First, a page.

This article introduces readers to policy surveillance as a method to create empirical legal datasets, using two examples from the field of housing law.
Results from grant-funded research projects evaluating public health law issues.
This five-part webinar series hosted in 2019 examines policy surveillance and empirical legal research methods and standards, issues in global and local policy surveillance, and challenges and opportunities for the use of policy surveillance in research and policymaking.
Scott Burris examines opportunity costs in public health law and the role evaluation and legal epidemiology should play in monitoring and evaluating the laws that impact Americans' health.
This study uses policy surveillance to compare the prevalence and characteristics of facility laws governing abortions specifically targeted regulation of abortion providers (TRAP) laws; office-based surgeries, procedures, sedation or anesthesia (office interventions) generally (OBS laws); and other procedures.
So far, it looks as if law has reduced the damage but not turned back the tide in the opioid epidemic. Given that most states now have adopted some version of Good Samaritan, naloxone access, and PDMP laws, where do lawmakers go next?
Using data from LawAtlas and the High School Report Injury Online between the 2005-2006 and 2015-2016 academic years, the researchers examined the statistical association between the implementation of state laws addressing concussions and actual concussion rates in high school athletes reported by athletic trainers. The study focused on nine common high-school sports: boys’ football, basketball, soccer, baseball, and wrestling; and girls’ basketball, soccer, softball, and volleyball.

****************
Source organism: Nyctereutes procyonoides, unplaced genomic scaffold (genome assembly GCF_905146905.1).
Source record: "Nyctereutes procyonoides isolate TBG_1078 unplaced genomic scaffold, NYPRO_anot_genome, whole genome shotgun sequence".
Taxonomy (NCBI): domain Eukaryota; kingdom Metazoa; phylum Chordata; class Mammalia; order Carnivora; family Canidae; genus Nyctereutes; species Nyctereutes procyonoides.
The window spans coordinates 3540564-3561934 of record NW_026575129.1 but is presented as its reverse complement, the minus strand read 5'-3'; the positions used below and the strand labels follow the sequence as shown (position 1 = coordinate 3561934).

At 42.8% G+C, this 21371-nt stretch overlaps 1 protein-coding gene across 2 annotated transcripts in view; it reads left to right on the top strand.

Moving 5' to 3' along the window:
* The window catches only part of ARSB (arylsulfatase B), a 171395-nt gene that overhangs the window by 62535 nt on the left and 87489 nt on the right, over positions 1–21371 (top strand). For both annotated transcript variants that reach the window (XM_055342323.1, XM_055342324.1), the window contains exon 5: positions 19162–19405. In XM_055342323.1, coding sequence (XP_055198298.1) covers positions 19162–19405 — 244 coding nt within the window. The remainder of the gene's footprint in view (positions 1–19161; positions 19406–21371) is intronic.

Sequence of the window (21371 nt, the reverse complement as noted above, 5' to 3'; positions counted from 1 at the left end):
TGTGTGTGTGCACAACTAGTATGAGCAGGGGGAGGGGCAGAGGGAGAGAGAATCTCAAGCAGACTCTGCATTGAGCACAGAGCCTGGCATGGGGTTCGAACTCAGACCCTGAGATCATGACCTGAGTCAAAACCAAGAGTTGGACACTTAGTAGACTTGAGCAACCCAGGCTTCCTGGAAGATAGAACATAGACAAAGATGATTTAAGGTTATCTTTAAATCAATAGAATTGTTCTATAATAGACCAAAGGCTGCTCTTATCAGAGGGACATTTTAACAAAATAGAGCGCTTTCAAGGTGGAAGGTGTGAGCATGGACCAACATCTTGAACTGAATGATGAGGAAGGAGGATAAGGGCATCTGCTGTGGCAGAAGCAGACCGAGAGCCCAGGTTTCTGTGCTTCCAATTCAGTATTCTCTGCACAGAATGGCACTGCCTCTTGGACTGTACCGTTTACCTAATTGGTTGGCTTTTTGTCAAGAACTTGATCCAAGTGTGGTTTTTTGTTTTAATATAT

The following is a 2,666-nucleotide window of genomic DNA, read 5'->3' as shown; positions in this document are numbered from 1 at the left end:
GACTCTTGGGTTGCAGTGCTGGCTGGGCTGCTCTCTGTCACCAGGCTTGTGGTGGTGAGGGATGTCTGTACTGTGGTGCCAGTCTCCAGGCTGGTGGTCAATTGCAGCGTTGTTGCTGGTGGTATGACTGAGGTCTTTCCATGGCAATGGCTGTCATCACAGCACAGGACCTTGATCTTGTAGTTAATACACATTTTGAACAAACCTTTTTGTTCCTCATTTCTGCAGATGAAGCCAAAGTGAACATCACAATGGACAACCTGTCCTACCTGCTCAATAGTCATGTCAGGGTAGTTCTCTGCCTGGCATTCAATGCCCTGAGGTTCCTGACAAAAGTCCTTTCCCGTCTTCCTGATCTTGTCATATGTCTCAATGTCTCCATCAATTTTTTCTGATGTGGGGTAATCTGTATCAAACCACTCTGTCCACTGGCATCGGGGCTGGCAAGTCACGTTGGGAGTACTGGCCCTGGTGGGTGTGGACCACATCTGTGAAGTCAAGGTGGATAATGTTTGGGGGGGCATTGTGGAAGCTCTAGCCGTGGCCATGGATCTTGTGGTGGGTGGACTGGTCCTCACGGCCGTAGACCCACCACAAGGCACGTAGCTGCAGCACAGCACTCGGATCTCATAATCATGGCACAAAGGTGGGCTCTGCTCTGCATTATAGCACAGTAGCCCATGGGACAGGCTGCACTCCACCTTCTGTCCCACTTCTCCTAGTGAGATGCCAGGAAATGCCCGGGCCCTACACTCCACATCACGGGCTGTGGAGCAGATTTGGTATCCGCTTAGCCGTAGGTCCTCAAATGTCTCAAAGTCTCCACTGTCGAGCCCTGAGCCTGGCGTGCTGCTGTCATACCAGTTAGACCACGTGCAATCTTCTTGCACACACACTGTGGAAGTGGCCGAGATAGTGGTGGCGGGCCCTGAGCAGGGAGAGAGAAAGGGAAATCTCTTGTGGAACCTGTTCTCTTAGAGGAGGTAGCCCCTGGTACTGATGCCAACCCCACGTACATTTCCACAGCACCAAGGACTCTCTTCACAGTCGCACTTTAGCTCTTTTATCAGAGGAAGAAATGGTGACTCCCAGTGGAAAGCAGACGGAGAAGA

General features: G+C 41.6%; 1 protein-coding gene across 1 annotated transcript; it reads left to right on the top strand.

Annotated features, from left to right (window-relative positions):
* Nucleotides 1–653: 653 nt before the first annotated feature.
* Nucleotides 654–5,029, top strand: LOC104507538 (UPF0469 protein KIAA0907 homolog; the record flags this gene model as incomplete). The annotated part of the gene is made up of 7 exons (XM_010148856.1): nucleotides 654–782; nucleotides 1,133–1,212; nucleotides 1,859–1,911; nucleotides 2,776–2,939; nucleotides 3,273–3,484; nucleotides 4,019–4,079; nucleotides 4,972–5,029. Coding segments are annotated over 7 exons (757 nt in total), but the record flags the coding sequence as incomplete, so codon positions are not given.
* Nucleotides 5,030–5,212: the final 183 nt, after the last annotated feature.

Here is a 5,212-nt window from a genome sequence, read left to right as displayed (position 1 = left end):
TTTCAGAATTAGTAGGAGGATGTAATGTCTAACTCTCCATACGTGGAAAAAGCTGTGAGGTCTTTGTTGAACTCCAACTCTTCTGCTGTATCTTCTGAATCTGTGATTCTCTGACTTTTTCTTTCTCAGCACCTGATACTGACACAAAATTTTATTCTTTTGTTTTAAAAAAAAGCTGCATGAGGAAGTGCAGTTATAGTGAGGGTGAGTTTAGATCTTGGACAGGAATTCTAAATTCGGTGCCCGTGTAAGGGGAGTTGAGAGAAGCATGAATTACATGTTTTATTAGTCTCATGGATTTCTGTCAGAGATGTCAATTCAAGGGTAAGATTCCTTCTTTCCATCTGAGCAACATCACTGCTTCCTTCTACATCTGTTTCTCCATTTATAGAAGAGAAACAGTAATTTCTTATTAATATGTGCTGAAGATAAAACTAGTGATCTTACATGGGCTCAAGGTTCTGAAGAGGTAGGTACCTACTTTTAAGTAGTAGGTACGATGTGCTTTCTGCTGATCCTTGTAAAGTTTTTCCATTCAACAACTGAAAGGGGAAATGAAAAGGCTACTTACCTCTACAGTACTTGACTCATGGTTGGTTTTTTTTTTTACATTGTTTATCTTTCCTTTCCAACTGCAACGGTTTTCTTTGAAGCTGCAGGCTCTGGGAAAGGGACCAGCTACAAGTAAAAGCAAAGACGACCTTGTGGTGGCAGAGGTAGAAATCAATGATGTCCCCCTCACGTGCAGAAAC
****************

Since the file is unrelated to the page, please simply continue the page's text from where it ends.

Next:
This study examined the consistency and variation in written high school policies addressing youth traumatic brain injuries (more commonly known as concussions) in relation to the three most common components of youth sports traumatic brain injury laws.
A pandemic due to a rapidly transmissible infectious agent has always been a major threat to humanity, and recent outbreaks of Ebola and Zika have heightened interest in ensuring that governments are prepared to respond to this threat. Governance – the assignment of authority and the specification of procedures – is a central pillar of effective pandemic management. Without sound rules in place, ad hoc measures risk being ineffective or unjust, failing to respect human rights and worsening the impact of an outbreak.
This study finds that foodborne illness rates decreased by 22 percent after implementation of the paid sick leave law in jurisdictions with laws more supportive of employees taking leave, but increased in jurisdictions with laws that are less supportive.